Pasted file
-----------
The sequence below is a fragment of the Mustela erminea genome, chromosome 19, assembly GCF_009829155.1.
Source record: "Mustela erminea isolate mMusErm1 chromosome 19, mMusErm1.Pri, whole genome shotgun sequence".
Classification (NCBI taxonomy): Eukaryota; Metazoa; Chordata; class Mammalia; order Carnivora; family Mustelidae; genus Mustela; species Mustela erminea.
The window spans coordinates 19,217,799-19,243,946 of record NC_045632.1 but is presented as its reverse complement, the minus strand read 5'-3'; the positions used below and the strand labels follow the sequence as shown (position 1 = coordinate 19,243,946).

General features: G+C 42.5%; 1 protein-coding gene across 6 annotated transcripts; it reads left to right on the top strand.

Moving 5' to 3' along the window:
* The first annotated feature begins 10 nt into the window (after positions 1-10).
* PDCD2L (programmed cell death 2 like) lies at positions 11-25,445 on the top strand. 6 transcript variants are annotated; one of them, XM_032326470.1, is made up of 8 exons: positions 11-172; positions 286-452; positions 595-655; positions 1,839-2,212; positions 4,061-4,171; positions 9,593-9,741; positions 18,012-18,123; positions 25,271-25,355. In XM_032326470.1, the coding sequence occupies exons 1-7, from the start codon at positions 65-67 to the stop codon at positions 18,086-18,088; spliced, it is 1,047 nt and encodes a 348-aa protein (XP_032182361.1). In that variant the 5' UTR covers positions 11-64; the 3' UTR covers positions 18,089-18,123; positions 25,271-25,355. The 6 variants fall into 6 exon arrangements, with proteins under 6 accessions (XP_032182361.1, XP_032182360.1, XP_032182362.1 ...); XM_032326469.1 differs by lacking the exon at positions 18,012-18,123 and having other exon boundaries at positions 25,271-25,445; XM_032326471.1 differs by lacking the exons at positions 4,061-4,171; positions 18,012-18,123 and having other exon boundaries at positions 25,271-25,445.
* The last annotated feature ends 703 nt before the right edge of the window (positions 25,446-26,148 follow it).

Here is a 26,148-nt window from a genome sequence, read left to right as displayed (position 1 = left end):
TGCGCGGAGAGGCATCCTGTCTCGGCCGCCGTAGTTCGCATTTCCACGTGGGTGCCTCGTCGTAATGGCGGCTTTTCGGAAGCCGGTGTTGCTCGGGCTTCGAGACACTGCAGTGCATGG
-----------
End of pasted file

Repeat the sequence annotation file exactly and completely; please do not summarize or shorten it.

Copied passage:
The sequence below is a fragment of the Mustela erminea genome, chromosome 19, assembly GCF_009829155.1.
Source record: "Mustela erminea isolate mMusErm1 chromosome 19, mMusErm1.Pri, whole genome shotgun sequence".
Classification (NCBI taxonomy): Eukaryota; Metazoa; Chordata; class Mammalia; order Carnivora; family Mustelidae; genus Mustela; species Mustela erminea.
The window spans coordinates 19,217,799-19,243,946 of record NC_045632.1 but is presented as its reverse complement, the minus strand read 5'-3'; the positions used below and the strand labels follow the sequence as shown (position 1 = coordinate 19,243,946).

General features: G+C 42.5%; 1 protein-coding gene across 6 annotated transcripts; it reads left to right on the top strand.

Moving 5' to 3' along the window:
* The first annotated feature begins 10 nt into the window (after positions 1-10).
* PDCD2L (programmed cell death 2 like) lies at positions 11-25,445 on the top strand. 6 transcript variants are annotated; one of them, XM_032326470.1, is made up of 8 exons: positions 11-172; positions 286-452; positions 595-655; positions 1,839-2,212; positions 4,061-4,171; positions 9,593-9,741; positions 18,012-18,123; positions 25,271-25,355. In XM_032326470.1, the coding sequence occupies exons 1-7, from the start codon at positions 65-67 to the stop codon at positions 18,086-18,088; spliced, it is 1,047 nt and encodes a 348-aa protein (XP_032182361.1). In that variant the 5' UTR covers positions 11-64; the 3' UTR covers positions 18,089-18,123; positions 25,271-25,355. The 6 variants fall into 6 exon arrangements, with proteins under 6 accessions (XP_032182361.1, XP_032182360.1, XP_032182362.1 ...); XM_032326469.1 differs by lacking the exon at positions 18,012-18,123 and having other exon boundaries at positions 25,271-25,445; XM_032326471.1 differs by lacking the exons at positions 4,061-4,171; positions 18,012-18,123 and having other exon boundaries at positions 25,271-25,445.
* The last annotated feature ends 703 nt before the right edge of the window (positions 25,446-26,148 follow it).

Here is a 26,148-nt window from a genome sequence, read left to right as displayed (position 1 = left end):
TGCGCGGAGAGGCATCCTGTCTCGGCCGCCGTAGTTCGCATTTCCACGTGGGTGCCTCGTCGTAATGGCGGCTTTTCGGAAGCCGGTGTTGCTCGGGCTTCGAGACACTGCAGTGCATGG